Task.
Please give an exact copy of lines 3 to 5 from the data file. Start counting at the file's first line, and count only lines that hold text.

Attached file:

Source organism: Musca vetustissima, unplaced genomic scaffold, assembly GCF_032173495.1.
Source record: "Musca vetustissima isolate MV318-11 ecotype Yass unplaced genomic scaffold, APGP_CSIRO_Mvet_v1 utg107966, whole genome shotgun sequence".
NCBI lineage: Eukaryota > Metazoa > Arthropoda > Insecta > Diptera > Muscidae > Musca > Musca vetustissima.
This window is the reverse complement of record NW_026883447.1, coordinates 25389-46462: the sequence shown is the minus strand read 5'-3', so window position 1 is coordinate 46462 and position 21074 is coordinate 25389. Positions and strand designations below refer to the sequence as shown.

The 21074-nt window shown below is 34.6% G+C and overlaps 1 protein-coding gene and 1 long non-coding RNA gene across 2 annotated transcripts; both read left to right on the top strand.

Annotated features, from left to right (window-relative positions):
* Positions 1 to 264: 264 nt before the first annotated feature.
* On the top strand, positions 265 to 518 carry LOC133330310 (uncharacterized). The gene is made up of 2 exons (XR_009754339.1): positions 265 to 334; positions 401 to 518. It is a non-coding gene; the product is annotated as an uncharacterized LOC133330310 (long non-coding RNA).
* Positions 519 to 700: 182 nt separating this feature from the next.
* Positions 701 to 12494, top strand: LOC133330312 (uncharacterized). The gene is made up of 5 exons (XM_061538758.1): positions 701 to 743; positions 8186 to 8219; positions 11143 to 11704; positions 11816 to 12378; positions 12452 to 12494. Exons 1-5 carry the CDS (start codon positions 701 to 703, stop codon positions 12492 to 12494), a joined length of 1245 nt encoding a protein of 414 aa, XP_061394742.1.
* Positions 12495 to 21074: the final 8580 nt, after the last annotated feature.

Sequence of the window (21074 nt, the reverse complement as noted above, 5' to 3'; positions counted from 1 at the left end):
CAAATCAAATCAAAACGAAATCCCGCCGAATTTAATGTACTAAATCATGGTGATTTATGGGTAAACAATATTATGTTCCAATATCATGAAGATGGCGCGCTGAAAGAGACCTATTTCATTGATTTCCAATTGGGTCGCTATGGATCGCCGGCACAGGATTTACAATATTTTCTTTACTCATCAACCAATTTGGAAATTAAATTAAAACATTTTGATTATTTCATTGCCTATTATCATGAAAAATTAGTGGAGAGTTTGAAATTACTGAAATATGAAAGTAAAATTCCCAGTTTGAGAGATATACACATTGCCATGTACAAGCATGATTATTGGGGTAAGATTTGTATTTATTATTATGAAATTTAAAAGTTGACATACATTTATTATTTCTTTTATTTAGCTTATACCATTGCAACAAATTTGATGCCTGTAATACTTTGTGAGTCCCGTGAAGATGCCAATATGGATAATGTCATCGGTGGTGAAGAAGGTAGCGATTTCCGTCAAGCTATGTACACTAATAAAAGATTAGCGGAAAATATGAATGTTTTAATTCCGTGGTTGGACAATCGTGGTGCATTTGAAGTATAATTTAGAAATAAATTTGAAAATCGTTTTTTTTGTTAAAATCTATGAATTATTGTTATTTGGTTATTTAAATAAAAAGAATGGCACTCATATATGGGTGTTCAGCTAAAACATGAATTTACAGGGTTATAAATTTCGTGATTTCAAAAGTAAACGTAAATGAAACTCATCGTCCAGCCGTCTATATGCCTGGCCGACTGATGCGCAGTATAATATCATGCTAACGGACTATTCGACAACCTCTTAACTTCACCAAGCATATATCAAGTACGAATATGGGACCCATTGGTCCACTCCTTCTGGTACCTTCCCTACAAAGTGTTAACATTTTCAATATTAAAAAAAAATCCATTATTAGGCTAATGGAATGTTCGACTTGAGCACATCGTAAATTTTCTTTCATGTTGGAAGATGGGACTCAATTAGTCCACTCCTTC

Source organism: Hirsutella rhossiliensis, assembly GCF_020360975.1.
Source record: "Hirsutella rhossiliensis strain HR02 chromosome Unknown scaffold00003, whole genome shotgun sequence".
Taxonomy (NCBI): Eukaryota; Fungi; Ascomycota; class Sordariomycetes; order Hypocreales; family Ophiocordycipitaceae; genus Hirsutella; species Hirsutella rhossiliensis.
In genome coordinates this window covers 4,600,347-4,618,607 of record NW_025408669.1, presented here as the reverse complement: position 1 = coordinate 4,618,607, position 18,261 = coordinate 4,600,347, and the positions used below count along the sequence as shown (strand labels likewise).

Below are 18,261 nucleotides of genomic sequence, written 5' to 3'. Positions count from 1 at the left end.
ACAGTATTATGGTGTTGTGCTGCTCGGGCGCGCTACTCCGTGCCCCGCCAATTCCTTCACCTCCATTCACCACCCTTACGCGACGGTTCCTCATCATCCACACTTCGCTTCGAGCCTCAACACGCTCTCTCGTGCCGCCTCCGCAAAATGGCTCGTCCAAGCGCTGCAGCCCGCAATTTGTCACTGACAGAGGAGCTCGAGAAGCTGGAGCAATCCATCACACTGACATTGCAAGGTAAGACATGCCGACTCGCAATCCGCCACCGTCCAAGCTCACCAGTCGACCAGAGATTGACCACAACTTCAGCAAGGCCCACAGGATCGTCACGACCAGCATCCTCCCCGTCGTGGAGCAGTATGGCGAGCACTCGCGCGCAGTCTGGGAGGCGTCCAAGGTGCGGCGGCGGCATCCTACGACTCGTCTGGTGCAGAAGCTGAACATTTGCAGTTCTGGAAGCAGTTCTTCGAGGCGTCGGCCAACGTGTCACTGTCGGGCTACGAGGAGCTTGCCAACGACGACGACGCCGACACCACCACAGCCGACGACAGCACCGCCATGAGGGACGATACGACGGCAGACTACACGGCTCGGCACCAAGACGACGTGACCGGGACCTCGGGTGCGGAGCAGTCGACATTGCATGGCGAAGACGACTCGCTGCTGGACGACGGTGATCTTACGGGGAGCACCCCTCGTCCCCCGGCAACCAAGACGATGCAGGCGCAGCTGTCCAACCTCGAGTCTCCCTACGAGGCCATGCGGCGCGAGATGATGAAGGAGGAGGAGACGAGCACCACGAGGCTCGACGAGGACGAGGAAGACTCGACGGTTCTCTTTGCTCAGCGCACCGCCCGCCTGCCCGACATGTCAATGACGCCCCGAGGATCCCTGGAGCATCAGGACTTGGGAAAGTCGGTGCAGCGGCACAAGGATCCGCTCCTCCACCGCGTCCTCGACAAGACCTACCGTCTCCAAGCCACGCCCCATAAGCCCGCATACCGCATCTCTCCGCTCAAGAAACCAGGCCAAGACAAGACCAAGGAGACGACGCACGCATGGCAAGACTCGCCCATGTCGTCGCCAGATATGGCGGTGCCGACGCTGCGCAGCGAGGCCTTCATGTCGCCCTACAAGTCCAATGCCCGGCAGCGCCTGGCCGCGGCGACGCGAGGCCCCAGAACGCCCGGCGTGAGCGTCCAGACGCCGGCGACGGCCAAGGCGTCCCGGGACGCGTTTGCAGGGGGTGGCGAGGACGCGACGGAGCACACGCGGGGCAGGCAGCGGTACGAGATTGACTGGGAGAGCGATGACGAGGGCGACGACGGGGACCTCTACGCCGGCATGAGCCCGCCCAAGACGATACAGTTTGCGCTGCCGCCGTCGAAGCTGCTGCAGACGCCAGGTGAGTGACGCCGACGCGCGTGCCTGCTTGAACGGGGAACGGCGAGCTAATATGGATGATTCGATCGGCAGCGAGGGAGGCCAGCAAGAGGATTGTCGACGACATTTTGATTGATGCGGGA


NCBI lineage: Eukaryota > Metazoa > Arthropoda > Insecta > Diptera > Muscidae > Musca > Musca vetustissima.
This window is the reverse complement of record NW_026883447.1, coordinates 25389-46462: the sequence shown is the minus strand read 5'-3', so window position 1 is coordinate 46462 and position 21074 is coordinate 25389. Positions and strand designations below refer to the sequence as shown.

The 21074-nt window shown below is 34.6% G+C and overlaps 1 protein-coding gene and 1 long non-coding RNA gene across 2 annotated transcripts; both read left to right on the top strand.